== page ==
– putting wallet into back pocket can screw up your hips, and leave you vulnerable to pickpockets.
      My two cents

  • Squirrelcop

    Not to be a dick, but its sort of a shame to spend all that money on Medeco locks, and then post pictures of your key profile for all to see (and duplicate).

    • Squirrelcop

      That was a little harsh. Sorry. I just dont want you to get burglarized.

    • Mark Greenman

      No, that is valid and useful advice, hopefully no one who reads ITS is on some devious keymaking tip, but I certainly won’t be putting up pic’s of my new house keys. Thanks for the heads up.

  • guardsman

    Great article, my keychain is fill with tools I can’t do without.

  • Steven

    How do you attach the landyard to the mini lighter?

    • Virius

      Yeah I would like to know as well. It looks from the picture that you pulled out the bottom somehow and pinched the cord in there, I have tried some various ways of attaching cord to a lighter but most have not been successful because of the look they have when completed.

    • Virius

      Never mind, at closer inspection I see that it is attached with Gorilla tape or something of the sort.

    • Nate Reim

      Looks like he used ductape and 550..

    • Mark Greenman

      Hey guys, here’s a detailed DIY I did on making the keychain mini-bic. Its a great way to keep from loosing you’re lighter:

  • Ty

    I just want to say that the Key Dangler is not a McGizmo, and that it is a gadget by Munroe Knives. Both are great craftsmen, and you could in fact have a McGizmo spring gate clip attached to the Munroe Titanium Dangler. Good article, your coverage is just spot on and I’m glad you picked this topic. 🙂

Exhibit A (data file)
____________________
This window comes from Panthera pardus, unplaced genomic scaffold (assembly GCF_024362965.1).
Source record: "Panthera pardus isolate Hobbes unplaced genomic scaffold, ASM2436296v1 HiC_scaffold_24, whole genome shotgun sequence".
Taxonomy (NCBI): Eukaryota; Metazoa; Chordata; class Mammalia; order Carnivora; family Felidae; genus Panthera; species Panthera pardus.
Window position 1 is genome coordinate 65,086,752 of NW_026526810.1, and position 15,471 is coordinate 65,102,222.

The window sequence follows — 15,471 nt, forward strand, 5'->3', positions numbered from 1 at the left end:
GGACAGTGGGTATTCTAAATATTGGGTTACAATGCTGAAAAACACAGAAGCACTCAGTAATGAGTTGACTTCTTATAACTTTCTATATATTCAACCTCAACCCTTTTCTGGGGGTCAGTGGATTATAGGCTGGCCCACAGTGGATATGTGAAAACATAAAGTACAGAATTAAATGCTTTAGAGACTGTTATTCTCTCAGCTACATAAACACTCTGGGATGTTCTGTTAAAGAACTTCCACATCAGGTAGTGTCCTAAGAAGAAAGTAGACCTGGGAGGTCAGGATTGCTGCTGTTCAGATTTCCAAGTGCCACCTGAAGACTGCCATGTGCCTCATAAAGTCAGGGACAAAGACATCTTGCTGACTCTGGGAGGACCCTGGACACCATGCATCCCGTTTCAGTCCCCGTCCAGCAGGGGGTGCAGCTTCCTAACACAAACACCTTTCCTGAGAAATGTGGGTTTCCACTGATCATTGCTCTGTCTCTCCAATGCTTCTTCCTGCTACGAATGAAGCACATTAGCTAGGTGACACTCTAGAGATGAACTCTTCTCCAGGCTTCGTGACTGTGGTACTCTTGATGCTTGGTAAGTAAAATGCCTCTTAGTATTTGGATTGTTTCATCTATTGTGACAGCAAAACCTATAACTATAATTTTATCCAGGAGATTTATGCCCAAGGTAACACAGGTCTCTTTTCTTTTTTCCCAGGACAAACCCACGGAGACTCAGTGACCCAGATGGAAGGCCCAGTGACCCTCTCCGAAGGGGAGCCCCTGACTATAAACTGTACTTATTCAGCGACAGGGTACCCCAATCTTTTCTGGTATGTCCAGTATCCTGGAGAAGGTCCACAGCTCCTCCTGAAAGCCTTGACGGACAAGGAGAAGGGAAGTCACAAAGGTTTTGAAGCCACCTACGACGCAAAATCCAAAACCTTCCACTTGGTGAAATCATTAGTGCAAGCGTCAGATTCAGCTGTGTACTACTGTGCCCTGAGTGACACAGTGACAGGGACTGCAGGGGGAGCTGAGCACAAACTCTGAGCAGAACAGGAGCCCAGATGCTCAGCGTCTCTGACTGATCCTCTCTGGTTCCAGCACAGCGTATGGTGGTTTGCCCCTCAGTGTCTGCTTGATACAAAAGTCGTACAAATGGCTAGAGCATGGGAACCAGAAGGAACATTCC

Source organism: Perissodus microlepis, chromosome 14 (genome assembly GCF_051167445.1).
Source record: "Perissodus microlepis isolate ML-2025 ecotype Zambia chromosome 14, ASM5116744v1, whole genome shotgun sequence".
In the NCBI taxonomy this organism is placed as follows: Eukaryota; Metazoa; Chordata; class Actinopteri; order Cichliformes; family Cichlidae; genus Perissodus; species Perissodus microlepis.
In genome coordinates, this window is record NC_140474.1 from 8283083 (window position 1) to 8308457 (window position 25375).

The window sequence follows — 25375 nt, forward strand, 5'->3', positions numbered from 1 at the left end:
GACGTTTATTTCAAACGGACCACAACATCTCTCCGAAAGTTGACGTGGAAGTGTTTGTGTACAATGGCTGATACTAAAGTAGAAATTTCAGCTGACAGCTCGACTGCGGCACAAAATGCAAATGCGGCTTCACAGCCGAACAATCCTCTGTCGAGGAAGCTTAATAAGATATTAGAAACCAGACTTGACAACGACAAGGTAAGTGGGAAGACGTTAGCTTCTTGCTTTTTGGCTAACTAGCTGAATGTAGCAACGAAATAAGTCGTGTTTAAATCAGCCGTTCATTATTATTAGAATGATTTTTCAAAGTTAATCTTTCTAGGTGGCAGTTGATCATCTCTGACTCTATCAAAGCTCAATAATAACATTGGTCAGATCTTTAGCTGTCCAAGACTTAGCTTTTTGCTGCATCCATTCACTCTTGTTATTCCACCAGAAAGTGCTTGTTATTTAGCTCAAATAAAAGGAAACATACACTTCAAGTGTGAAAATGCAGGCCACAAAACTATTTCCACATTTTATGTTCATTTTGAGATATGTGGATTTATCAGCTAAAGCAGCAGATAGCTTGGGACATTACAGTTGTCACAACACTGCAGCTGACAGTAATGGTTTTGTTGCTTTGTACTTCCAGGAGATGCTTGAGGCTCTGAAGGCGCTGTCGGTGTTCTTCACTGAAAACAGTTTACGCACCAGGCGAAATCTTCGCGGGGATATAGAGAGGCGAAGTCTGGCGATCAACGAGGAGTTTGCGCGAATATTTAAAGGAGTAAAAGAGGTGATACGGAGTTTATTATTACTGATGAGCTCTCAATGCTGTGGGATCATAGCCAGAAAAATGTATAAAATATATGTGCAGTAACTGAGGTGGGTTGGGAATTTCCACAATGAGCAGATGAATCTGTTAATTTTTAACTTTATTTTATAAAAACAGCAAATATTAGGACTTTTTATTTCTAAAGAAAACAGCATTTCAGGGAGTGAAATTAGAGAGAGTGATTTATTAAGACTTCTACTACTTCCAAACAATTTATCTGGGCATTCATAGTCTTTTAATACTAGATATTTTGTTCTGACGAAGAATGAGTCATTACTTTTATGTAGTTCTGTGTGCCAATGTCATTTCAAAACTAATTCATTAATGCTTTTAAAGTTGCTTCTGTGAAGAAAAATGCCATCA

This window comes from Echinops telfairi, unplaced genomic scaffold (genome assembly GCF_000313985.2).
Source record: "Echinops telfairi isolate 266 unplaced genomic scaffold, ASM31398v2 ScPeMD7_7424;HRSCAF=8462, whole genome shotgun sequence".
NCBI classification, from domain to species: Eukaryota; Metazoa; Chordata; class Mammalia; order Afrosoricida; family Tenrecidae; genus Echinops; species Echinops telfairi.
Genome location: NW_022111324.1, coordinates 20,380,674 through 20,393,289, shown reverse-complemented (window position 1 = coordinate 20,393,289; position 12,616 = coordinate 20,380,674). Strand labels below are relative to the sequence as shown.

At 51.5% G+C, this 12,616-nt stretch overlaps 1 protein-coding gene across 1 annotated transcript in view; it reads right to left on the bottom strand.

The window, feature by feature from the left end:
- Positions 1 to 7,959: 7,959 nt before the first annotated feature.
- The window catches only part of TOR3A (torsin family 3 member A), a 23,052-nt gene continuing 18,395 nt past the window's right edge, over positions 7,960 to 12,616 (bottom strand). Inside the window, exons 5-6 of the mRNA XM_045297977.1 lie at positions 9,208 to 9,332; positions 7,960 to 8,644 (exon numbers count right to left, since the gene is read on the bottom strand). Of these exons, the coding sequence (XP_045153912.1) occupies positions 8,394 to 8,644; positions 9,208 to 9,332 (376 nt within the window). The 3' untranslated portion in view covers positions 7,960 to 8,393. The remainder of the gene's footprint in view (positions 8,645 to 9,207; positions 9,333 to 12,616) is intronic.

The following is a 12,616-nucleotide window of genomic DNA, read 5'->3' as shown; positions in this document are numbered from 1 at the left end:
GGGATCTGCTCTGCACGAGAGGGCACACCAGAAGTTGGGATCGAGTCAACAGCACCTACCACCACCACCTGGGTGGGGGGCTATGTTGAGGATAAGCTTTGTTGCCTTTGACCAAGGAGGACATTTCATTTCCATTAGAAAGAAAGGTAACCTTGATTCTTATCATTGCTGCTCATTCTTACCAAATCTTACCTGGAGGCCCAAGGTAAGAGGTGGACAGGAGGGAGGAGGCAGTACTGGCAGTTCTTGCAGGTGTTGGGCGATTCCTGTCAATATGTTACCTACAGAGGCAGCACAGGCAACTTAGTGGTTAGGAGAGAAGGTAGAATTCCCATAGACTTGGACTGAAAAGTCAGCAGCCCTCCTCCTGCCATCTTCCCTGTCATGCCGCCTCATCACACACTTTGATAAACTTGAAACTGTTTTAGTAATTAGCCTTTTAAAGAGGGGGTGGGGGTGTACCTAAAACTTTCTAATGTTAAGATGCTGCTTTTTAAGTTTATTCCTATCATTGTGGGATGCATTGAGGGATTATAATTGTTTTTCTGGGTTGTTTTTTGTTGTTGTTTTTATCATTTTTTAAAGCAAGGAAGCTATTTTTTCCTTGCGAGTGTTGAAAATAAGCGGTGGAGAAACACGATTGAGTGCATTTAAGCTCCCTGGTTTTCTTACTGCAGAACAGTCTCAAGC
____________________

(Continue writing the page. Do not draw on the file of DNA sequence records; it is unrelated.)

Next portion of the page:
• Mark Greenman

      Thanks, that is a bit embarrassing to have misquoted it. It was a gift from a USN amigo, but still I should have double checked. Very glad you liked the article besides that!

    • Ty

      Yep, good folks on that forum.

  • I know it’s supposedly the “foundations” of every day carry, but I can’t stand to have all that crap on my keychain. I have two keychains: one with the remote to my truck and a spare house key, which stays on my belt, and one with my car key and house key, which I take off to use. Other than that, I might have one discount card on my keychain, but I just hate the jingling wad of weight on my belt or in my pocket. I have never understood how anyone can sort their keys out of a wad of junk like that.

    • Mark Greenman

      Its really a matter of how you carry the keychain. With a P7 or similar key clip, they keys are suspended at the top of the pocket, where they lie flat in a slim, neat row. The weight is at the top of the pocket, and it is every bit as comfortable as carrying a pocket knife. Without the clip, it can be a pain in the ass.

  • Good stuff. I also carry a Photon LED on my key bunch, it’s the Freedom version so you can adjust the brightness if required and increase run-times (also has strobe, SOS, blinking mode). The spare battery coin cells are carried in my wallet which also contains other small EDC items. The cutting tool on my key bunch is a V Cutter, good for cutting cord, zip-ties ect and can also be utilized as slot head screw driver. I also have a 3 inch paracord fob that can deploy 6ft of cord in seconds. I prefer to keep my EDC it lighweight and compact as I carry the keys in my jeans. I am aslo considering adding a Multi Tool (Leatherman Squirt, Gerber Clutch or a SOG Crossgrip).

    • Mark Greenman

      I cannot recommend the Leatherman Squirt more highly. Its made in the USA (unlike the others) and can be had for $25 shipped from Amazon or Ebay.

      Here’s a very detailed review, just to show you how capable this tool is. There’s a reason I hardly ever use my Surge.

  • Joe

    I bought the photon II about a week ago and love it. It is much better then the kuboton/flashlight combo I had before.

  • Billy

    My EDC key chain got too heavy/bulky, so I separated it into small groups with 20mm McGizmo clips, tiny split rings, and one welded ring in the center. Now I can easily swap out the items that I am less likely to need. This “modular mod” has been really handy.